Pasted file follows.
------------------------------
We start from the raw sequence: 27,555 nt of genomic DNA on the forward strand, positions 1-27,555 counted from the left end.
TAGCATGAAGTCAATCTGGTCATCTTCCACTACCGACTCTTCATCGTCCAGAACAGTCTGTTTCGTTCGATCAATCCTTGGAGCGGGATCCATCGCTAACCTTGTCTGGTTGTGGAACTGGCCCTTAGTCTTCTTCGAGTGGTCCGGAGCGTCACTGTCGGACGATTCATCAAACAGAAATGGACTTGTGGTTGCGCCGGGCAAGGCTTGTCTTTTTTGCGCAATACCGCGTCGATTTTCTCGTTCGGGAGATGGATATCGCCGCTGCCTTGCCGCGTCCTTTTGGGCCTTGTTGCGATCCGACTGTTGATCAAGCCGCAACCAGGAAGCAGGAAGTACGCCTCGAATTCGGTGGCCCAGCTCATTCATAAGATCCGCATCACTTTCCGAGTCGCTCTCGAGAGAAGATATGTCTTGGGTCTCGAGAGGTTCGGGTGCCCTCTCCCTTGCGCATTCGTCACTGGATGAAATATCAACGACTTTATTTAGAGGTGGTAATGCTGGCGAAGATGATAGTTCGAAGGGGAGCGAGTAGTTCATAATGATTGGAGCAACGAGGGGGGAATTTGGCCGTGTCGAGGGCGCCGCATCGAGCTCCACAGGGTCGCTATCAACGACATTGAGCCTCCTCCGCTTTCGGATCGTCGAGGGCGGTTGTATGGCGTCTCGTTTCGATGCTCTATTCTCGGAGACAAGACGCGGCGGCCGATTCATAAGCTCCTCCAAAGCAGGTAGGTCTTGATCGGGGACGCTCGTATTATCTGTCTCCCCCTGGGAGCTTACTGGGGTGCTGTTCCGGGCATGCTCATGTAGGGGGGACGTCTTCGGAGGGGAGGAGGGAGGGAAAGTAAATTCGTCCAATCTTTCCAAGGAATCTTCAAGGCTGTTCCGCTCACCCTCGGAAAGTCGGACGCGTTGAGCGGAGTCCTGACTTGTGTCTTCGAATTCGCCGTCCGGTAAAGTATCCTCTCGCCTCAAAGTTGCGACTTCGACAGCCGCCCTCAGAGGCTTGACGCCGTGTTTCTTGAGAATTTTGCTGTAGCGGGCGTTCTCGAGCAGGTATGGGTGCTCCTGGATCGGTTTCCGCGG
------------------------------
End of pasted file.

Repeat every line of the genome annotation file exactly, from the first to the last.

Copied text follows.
We start from the raw sequence: 27,555 nt of genomic DNA on the forward strand, positions 1-27,555 counted from the left end.
TAGCATGAAGTCAATCTGGTCATCTTCCACTACCGACTCTTCATCGTCCAGAACAGTCTGTTTCGTTCGATCAATCCTTGGAGCGGGATCCATCGCTAACCTTGTCTGGTTGTGGAACTGGCCCTTAGTCTTCTTCGAGTGGTCCGGAGCGTCACTGTCGGACGATTCATCAAACAGAAATGGACTTGTGGTTGCGCCGGGCAAGGCTTGTCTTTTTTGCGCAATACCGCGTCGATTTTCTCGTTCGGGAGATGGATATCGCCGCTGCCTTGCCGCGTCCTTTTGGGCCTTGTTGCGATCCGACTGTTGATCAAGCCGCAACCAGGAAGCAGGAAGTACGCCTCGAATTCGGTGGCCCAGCTCATTCATAAGATCCGCATCACTTTCCGAGTCGCTCTCGAGAGAAGATATGTCTTGGGTCTCGAGAGGTTCGGGTGCCCTCTCCCTTGCGCATTCGTCACTGGATGAAATATCAACGACTTTATTTAGAGGTGGTAATGCTGGCGAAGATGATAGTTCGAAGGGGAGCGAGTAGTTCATAATGATTGGAGCAACGAGGGGGGAATTTGGCCGTGTCGAGGGCGCCGCATCGAGCTCCACAGGGTCGCTATCAACGACATTGAGCCTCCTCCGCTTTCGGATCGTCGAGGGCGGTTGTATGGCGTCTCGTTTCGATGCTCTATTCTCGGAGACAAGACGCGGCGGCCGATTCATAAGCTCCTCCAAAGCAGGTAGGTCTTGATCGGGGACGCTCGTATTATCTGTCTCCCCCTGGGAGCTTACTGGGGTGCTGTTCCGGGCATGCTCATGTAGGGGGGACGTCTTCGGAGGGGAGGAGGGAGGGAAAGTAAATTCGTCCAATCTTTCCAAGGAATCTTCAAGGCTGTTCCGCTCACCCTCGGAAAGTCGGACGCGTTGAGCGGAGTCCTGACTTGTGTCTTCGAATTCGCCGTCCGGTAAAGTATCCTCTCGCCTCAAAGTTGCGACTTCGACAGCCGCCCTCAGAGGCTTGACGCCGTGTTTCTTGAGAATTTTGCTGTAGCGGGCGTTCTCGAGCAGGTATGGGTGCTCCTGGATCGGTTTCCGCGG